Time for a New Party?
Mark Tapscott thinks the combination of historically low poll numbers for President Bush and the drop in Congressional job approval to a mere 27% may signal that the public is finally fed up with “business as usual.”
In other words, the moment may be approaching for an independent, trans-partisan political party, a citizens party if you will, to assume the initiative. Or maybe no such movement will appear and instead the current system will simply continue and the nation will continue its current slide towards the entitlement culture’s inevitable economic bankruptcy.
For reasons I’ve enumerated numerous times, including an August 2006 article for TCS Daily, the emergence of a successful third party is incredibly unlikely.
Ultimately, if the public sustains its hostility to specific problems in the system, some candidate or one of the existing parties will exploit that to help get elected. The two parties have demonstrated time and again that they will adapt to the changing demands of the voters.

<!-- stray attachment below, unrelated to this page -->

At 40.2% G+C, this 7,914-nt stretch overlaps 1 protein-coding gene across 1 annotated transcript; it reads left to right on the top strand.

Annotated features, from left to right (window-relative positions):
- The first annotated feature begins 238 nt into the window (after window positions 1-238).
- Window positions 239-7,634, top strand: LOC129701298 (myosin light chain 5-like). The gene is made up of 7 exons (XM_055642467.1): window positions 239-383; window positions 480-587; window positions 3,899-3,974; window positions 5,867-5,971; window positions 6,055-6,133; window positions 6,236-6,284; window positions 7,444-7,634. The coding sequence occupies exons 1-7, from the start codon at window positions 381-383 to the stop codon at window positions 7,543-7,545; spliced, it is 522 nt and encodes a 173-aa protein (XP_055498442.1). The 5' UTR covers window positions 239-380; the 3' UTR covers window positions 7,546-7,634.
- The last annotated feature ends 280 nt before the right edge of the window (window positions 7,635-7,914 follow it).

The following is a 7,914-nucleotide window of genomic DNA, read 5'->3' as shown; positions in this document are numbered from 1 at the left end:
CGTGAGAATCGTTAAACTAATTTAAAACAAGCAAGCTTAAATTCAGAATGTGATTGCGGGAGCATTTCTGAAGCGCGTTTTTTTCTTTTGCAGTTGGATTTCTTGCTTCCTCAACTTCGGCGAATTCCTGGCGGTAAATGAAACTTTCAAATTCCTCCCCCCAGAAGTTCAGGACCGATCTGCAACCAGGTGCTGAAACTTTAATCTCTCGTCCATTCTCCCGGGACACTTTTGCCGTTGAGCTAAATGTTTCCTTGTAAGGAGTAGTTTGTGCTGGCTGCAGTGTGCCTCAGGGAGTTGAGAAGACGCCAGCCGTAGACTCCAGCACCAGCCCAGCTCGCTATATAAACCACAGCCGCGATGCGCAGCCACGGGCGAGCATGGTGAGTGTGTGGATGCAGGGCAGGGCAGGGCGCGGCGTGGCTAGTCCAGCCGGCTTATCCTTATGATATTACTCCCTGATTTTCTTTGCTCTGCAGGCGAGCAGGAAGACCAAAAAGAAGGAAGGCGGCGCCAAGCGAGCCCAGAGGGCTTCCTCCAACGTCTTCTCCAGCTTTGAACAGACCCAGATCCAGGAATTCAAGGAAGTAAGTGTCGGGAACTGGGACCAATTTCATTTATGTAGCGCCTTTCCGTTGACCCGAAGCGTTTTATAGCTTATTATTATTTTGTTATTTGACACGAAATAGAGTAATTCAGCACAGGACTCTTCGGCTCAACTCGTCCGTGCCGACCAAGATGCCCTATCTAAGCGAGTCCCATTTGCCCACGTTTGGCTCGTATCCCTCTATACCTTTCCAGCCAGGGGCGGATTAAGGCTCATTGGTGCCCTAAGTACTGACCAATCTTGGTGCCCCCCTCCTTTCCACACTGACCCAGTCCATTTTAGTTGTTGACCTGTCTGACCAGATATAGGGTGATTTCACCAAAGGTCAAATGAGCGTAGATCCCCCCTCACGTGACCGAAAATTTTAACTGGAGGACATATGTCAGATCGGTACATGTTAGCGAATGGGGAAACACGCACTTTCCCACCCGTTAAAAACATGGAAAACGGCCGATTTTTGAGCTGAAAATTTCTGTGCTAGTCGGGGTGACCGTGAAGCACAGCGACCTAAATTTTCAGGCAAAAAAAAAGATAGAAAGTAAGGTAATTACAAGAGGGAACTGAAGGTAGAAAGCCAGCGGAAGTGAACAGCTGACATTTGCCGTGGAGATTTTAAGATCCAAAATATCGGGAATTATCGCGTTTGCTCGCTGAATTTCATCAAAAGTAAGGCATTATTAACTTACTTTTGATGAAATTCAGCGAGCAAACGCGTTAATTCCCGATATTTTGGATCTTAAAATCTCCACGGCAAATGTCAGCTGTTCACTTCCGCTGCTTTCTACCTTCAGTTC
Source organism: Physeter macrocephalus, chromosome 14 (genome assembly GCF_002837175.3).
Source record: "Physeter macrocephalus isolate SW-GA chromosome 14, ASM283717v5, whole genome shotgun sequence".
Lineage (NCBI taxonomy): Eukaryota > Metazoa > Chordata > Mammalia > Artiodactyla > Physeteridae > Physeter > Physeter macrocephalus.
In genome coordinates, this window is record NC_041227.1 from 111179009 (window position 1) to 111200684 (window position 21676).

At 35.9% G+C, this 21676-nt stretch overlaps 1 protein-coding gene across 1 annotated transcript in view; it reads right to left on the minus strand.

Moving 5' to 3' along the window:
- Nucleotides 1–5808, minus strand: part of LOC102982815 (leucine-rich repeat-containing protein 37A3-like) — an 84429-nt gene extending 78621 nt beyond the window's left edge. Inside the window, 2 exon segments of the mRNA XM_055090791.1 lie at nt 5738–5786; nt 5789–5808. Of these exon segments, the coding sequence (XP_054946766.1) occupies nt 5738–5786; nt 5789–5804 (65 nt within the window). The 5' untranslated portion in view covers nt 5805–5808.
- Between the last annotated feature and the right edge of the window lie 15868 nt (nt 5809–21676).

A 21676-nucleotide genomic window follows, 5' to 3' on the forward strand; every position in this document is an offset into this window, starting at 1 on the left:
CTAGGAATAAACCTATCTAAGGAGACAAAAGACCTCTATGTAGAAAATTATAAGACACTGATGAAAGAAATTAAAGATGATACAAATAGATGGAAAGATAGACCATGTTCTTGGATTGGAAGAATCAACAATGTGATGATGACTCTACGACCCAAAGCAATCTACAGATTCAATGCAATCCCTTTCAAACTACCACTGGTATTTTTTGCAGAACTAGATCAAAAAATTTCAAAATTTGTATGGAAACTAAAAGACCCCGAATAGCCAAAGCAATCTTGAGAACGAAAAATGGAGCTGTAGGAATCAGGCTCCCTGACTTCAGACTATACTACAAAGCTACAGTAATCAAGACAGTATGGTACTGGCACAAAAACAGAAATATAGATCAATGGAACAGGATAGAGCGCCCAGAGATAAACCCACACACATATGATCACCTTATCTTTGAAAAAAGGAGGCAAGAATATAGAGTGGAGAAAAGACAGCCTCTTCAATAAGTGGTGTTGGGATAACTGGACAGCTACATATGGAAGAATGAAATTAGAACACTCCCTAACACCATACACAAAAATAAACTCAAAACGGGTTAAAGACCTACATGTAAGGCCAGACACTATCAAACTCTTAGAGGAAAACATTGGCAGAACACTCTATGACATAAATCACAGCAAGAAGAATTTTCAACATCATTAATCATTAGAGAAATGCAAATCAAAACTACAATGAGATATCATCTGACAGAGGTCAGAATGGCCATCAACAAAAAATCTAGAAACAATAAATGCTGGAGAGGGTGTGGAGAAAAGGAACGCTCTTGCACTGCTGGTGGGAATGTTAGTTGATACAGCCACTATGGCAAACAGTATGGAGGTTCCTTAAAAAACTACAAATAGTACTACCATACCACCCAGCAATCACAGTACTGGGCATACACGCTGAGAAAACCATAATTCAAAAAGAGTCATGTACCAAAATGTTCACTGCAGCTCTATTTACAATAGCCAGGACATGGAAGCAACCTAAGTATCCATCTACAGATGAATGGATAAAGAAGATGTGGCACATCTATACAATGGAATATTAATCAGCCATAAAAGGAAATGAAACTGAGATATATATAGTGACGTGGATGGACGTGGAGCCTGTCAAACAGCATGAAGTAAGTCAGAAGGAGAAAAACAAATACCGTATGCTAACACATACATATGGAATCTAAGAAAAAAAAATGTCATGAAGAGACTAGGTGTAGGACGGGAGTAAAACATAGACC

Whether that’s a good thing is, of course, debatable.
UPDATE: Steven Taylor and Matthew Shugart, both of whom specialize in the politics of voting, have more thoughts on the feasibility of overturning the two party power structure. Neither are sanguine about the odds.
Shugart nonetheless advises charging forward:
I can’t name one case in which major change away from single-seat districts to a more representative and democratic electoral system ever occurred without the rise of new parties first. So, my advice to people who feel it is time for a new party is simple: Find one and participate in and vote for it.
I’ll likely continue to pick the least bad option among the major candidates, though, unless I ever find myself back in a state where the outcome is preordained.